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Power to the Patient
Against a backdrop of splintered political parties, polarizations within nations, civil unrest, and distrust of established government (such as the growing anti-Washington, D.C. sentiment) comes the not-so-surprising finding that health care authorities and practitioners (with perhaps the exception of insurers) are turning over more and more powers to the individual patient.
U.S. Olympians Have a DC in Their Corner
It's probably old news to you that doctors of chiropractic play an increasingly prominent role in treating athletes, from youth sports participants to weekend warriors, to elite / professional competitors.
Workers' Back Pain: Causes, Costs & Solution
You will want to share two important papers published in the past several months. Why? When read separately, each provides valuable information relevant to your patients, community and practice; together, they tell a compelling story.
Natural Cancer Prevention: Pomegranate for the Prostate
In recent years, the ingestion of pure pomegranate juice (8 ounces per day) has been shown in clinical studies with human subjects to slow, and to some degree, reverse, the progression of prostate cancer – the second leading cause of cancer death in North American men.
Decoding the Mystery of Medical Insurance Acceptance
In the constantly evolving profession of acupuncture, one of the least understood areas is medical insurance acceptance. The profession is filled with controversy surrounding this topic: Is it ethical?
Getting Paid by Medicare Is Getting a Major Adjustment
The 2015 Medicare Access and CHIP Reauthorization Act (MACRA) was signed into law to implement a new approach to clinician payments and replace the Sustainable Growth Rate formula.
Pediatric Footwear: Function Over Fashion
As practitioners, it is not uncommon for parents to bring us their children to treat or ask us questions related to the pediatric population. Children's feet tend to be a perplexing region for parents and practitioners alike.
Upgrade to "Parker 2.0" in Las Vegas
Continuing your education and refining your practice: two key elements of a successful chiropractic career. Parker Seminars promises both as it celebrates its 65th anniversary in Las Vegas next February, according to Parker University President, Dr. William Morgan, and seminar consultant Dr. Mark Sanna.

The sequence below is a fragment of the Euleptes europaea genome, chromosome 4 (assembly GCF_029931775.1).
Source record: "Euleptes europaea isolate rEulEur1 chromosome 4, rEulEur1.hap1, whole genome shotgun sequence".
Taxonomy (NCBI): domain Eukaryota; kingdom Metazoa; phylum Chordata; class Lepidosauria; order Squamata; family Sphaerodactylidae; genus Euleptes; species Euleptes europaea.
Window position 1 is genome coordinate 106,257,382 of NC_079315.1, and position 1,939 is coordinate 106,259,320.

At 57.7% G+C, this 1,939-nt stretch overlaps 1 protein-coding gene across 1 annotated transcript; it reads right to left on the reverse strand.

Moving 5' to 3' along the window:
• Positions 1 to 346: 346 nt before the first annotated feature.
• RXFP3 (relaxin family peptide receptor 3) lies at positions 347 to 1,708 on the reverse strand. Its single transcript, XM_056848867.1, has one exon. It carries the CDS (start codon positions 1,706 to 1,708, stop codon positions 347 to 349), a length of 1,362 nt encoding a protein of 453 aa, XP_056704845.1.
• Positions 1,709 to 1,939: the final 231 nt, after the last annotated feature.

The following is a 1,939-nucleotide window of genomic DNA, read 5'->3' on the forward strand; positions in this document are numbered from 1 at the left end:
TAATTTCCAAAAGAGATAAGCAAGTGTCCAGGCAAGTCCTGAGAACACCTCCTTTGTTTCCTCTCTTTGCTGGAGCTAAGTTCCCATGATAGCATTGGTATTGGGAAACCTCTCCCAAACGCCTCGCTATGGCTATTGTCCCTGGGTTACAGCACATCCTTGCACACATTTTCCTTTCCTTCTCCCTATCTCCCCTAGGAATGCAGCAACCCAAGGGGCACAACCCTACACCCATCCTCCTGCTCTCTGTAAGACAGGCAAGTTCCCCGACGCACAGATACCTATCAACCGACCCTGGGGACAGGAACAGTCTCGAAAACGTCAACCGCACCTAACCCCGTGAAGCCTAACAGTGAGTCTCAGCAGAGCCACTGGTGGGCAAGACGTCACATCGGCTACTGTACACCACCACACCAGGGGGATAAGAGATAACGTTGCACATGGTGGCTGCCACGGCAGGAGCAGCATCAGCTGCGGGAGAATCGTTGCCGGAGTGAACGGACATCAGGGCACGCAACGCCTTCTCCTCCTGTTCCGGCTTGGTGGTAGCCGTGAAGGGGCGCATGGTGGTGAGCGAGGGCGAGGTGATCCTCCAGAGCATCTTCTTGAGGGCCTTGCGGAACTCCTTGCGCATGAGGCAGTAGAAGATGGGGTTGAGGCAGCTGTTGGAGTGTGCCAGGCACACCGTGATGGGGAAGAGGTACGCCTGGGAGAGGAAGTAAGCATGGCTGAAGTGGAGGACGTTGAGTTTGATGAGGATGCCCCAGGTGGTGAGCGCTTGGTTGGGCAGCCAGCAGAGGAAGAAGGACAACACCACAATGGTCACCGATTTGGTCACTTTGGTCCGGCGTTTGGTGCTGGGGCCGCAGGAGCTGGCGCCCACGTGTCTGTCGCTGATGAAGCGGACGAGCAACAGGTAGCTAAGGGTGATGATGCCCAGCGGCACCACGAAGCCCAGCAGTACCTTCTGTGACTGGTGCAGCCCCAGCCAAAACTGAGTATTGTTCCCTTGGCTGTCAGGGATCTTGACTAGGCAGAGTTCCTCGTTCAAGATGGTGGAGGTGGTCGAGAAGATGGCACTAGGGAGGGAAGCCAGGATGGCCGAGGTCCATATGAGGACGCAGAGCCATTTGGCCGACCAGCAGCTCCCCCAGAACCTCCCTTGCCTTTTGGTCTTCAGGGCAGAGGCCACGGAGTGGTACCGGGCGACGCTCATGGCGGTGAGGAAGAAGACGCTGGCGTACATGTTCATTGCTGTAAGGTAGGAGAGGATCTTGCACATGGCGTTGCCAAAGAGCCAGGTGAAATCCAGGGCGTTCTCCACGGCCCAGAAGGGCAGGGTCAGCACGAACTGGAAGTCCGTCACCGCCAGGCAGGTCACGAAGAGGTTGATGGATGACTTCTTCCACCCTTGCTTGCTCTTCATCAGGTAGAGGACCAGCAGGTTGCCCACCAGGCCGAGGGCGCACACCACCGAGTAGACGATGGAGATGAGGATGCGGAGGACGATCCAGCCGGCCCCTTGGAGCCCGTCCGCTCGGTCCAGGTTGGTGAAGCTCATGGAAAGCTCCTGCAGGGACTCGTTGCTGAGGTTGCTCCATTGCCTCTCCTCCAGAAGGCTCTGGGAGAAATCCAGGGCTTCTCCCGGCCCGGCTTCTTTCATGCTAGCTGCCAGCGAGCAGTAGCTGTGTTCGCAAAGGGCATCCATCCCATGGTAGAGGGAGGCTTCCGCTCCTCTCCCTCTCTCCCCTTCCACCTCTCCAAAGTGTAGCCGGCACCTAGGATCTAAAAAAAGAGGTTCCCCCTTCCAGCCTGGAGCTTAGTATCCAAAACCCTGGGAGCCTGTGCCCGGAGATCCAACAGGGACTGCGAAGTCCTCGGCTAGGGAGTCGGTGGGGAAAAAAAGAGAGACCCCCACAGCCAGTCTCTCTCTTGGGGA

Four Ways to Attract Patients
Acupuncturist A has been in practice for six years and has struggled since day one. She spends as much time and money on marketing as she can, but since her practice is slow, her budget isn't that big.
Using the Lens of Chinese Medicine
One of the most common medications I see in clinical practice on a daily basis is fluoxetine or Prozac. Consequently, I hear many complaints concerning the side effects of this medication and am frequently asked by patients to help manage these side effects with acupuncture and Chinese medicine.
Dysautonomia: The Medical Condition You May Already Be Treating
TCM practitioners have spent thousands of years healing patients without knowing or needing the names of their diseases as defined by allopathic medicine. We have syndrome names that are both poetic and efficient.
ITB Syndrome: Treat the Tensor Fascia Latae
Iliotibial band syndrome is usually the result of repetitive knee flexion, such as in runners or cyclists. Pain may be experienced in the knee and/or the hip. The patient may express a sense of the hip dislocating, popping or snapping.
Update from the International AIDS Conference
The 21st International AIDS Conference in Durban, South Africa, brought together more than 15,000 of the world's leading scientists, activists, funders, policy makers, and consumers from 153 countries.
Going Beyond Just Feeling Good
We all know that most patients come to us for some pain complaint: neck pain, back pain, sciatica, carpal tunnel, etc. We also all know that acupuncture is a great first-line care for these issues, as well as supporting overall health and wellness.
Treating Peripheral Neuropathy: Multi-Faceted Approach Including Laser Therapy
Peripheral neuropathy affects at least 20 million people in the United States1 and nearly 60 percent of all people with diabetes suffer from diabetic neuropathy. Many suffer from the disorder without ever identifying the cause.
Treatment Success at the Won Institute
According to the World Health Organization's 2003 report titled, "Acupuncture: Review and Analysis of Controlled Clinical Trials," acupuncture has been shown to improve many physical, emotional, and mental conditions.
Integrative Cancer Care: Chiropractic for Chemotherapy-Induced Hiccups